New clinical trial investigating comparatively the efficacy of rational-emotive & cognitive-behavior therapy (REBT/CBT) and medication (sertraline) in youth depression
Results of a new clinical trial investigating comparatively the efficacy of rational-emotive & cognitive-behavior therapy (REBT/CBT) and medication (sertraline) in youth depression have been accepted for publications in the prestigious journal Psychiatry Research. A preview – already presented over the time at various scientific conferences – of the results/conclusions is presented below. The details will/can be found in the full article; we will keep you updated about its publication.
I. REBT/CBT for Major Depression in Youth. Results of a New Clinical Trial.
- Citation: Iftene, F., Stefan, S., Predescu, G., & David, D. (in press). Rational-emotive and cognitive-behavior therapy (REBT/CBT) versus pharmacotherapy versus REBT/CBT plus pharmacotherapy in the treatment of major depressive disorder in youth; A randomized clinical trial. Psychiatry Research.
- Correspondence for this article should be addressed to email@example.com and/or firstname.lastname@example.org
- Felicia Iftene, MD, Ph.D., Department of Psychiatry, Queens University, Canada
- Simona Stefan, Ph.D., Department of Clinical Psychology and Psychotherapy, Babes-Bolyai University, Romania
- Georgiana Predescu, MD, PH.D., Department of Neuroscience, Iuliu Hatieganu University of Medicine and Pharmacy, Romania
- Daniel David, Ph.D., Department of Clinical Psychology and Psychotherapy, Babes-Bolyai University, Romania
Introduction: Eighty-eight (N=88) depressed youths (i.e, major depressive disorder patients) were randomly allocated to one of the three treatment arms (i.e., randomized clinical trial/RCT): (1) group Rational Emotive Behavior Therapy (REBT) (i.e., a form of cognitive-behavior therapy/CBT; 16 weekly group sessions); (2) pharmacotherapy/medication (i.e., sertraline), and (3) group REBT/CBT plus pharmacotherapy.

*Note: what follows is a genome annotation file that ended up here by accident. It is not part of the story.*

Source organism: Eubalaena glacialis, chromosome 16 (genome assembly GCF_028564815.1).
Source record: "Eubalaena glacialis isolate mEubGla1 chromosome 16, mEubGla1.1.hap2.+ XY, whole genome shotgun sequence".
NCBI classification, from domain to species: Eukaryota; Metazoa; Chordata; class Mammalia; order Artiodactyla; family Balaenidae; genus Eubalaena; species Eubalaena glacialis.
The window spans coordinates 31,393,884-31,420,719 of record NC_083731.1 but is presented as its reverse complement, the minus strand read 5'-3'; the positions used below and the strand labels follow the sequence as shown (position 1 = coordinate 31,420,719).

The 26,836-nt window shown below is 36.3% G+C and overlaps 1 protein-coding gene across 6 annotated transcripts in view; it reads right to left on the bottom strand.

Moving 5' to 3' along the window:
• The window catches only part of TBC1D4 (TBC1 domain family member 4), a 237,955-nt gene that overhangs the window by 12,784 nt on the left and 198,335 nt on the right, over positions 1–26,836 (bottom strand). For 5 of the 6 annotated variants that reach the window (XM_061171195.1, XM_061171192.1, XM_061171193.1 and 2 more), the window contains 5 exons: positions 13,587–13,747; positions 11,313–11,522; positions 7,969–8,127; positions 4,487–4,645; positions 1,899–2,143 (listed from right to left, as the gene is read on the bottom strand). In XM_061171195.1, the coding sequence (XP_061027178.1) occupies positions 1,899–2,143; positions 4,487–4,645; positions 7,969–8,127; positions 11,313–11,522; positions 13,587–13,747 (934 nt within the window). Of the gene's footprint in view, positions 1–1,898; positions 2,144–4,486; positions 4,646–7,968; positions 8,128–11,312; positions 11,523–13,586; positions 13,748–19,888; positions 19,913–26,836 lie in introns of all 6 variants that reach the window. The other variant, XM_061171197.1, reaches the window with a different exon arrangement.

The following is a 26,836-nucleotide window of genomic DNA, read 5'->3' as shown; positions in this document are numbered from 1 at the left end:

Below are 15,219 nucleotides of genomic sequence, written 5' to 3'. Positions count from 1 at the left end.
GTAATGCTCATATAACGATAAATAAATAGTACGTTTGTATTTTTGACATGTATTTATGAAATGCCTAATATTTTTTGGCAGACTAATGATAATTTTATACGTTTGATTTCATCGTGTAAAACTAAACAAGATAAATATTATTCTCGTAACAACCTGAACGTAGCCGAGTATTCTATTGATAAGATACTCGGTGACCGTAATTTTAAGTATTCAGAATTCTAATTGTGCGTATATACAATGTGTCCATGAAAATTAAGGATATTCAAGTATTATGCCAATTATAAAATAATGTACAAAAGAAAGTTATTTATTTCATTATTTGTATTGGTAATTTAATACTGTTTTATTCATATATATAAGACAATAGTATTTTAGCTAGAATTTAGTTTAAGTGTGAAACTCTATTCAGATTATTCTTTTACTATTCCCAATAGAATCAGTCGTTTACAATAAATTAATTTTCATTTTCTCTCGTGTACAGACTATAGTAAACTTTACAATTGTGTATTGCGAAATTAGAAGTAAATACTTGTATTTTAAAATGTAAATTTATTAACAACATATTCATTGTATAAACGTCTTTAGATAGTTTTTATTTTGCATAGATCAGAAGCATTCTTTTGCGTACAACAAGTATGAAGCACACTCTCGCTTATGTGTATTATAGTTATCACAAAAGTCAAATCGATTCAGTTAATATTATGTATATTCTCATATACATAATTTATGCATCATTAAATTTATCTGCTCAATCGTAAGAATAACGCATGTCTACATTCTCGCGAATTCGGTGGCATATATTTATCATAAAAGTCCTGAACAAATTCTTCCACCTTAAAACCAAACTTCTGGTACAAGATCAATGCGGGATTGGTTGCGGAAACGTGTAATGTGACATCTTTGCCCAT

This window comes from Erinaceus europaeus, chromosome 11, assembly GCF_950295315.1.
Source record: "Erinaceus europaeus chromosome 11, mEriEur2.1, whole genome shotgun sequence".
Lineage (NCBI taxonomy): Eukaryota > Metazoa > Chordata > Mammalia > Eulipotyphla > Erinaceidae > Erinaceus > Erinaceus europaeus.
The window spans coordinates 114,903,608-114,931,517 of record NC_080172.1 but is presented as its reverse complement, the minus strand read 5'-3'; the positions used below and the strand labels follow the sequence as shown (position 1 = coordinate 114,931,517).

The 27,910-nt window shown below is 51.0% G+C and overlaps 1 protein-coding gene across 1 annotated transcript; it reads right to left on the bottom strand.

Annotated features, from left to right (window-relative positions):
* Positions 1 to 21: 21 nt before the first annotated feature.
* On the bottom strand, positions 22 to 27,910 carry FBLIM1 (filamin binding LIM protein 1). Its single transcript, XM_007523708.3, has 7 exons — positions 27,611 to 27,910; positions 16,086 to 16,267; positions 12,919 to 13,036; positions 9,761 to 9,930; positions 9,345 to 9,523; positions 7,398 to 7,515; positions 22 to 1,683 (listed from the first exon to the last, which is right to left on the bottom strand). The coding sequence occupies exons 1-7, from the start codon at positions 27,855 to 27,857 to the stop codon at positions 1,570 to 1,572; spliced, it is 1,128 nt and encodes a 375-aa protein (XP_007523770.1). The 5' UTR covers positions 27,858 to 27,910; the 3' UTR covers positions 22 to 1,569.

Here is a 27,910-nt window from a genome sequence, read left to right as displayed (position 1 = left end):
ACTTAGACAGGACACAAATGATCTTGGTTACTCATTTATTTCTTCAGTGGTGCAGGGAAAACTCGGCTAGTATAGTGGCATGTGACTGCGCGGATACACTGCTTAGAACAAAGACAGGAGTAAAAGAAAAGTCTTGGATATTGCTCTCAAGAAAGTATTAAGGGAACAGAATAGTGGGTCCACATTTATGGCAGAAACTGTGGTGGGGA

Clinical REBT/CBT Protocol: Group REBT/CBT used behavior activation and cognitive restructuring techniques to address the core irrational beliefs (i.e., demandingness and self-depreciation, but also catastrophizing/awfulizing and frustration intolerance, if they appeared) and restructure them into rational beliefs (e.g., flexibility in the form of preference/acceptance rather than demandingness; self-acceptance rather than self-depreciation). Indeed, group REBT/CBT was focused on: (a) restructuring particularly the irrational beliefs of demandingness and self-depreciation; (2) developing unconditional self-acceptance; and (3) secondary problems like depression about depression (i.e., meta-emotions). Negative automatic thoughts were not specifically targeted first in psychotherapy (as in other CBT strategies), but they were identified, analyzed, and used to access and then change core irrational beliefs.
Results: The results – for details see below the Figure 1 – showed that all outcomes (i.e., subjective – depressed symptoms and general distress; cognitive – negative automatic thoughts; and biological – serum serotonin and norepinephrine) significantly change from pre- to post-treatment in all treatment conditions, with no difference among conditions at post-treatment. Remission rate at post-treatment was defined as scores lower that 19 on the CDI (Children’s Depression Inventory), meaning that the patients do not meet the criteria for clinical depression anymore; we found the following remissions rates: 67.85% for group REBT/CBT, 60.60% for pharmacotherapy, and 53.84% for group REBT/CBT plus pharmacotherapy (there were no significant differences among groups). Suicidal ideation significantly decreased from pre to post-treatment (p < .05), but there were no differences across groups (p > .05). General distress (Profile of Mood States/POMS-SV) was similarly reduced in all three conditions, thus potentially impacting the improvement of the quality of life/social functioning of the participants. Consistent to REBT/CBT theory, pre-mid (8 weeks) changes in negative automatic thoughts (ATQ – Automatic Thoughts Questionnaire) were prospectively associated to the pre-post changes in depressive symptoms (CDI): r = 0.22, p = 0.026.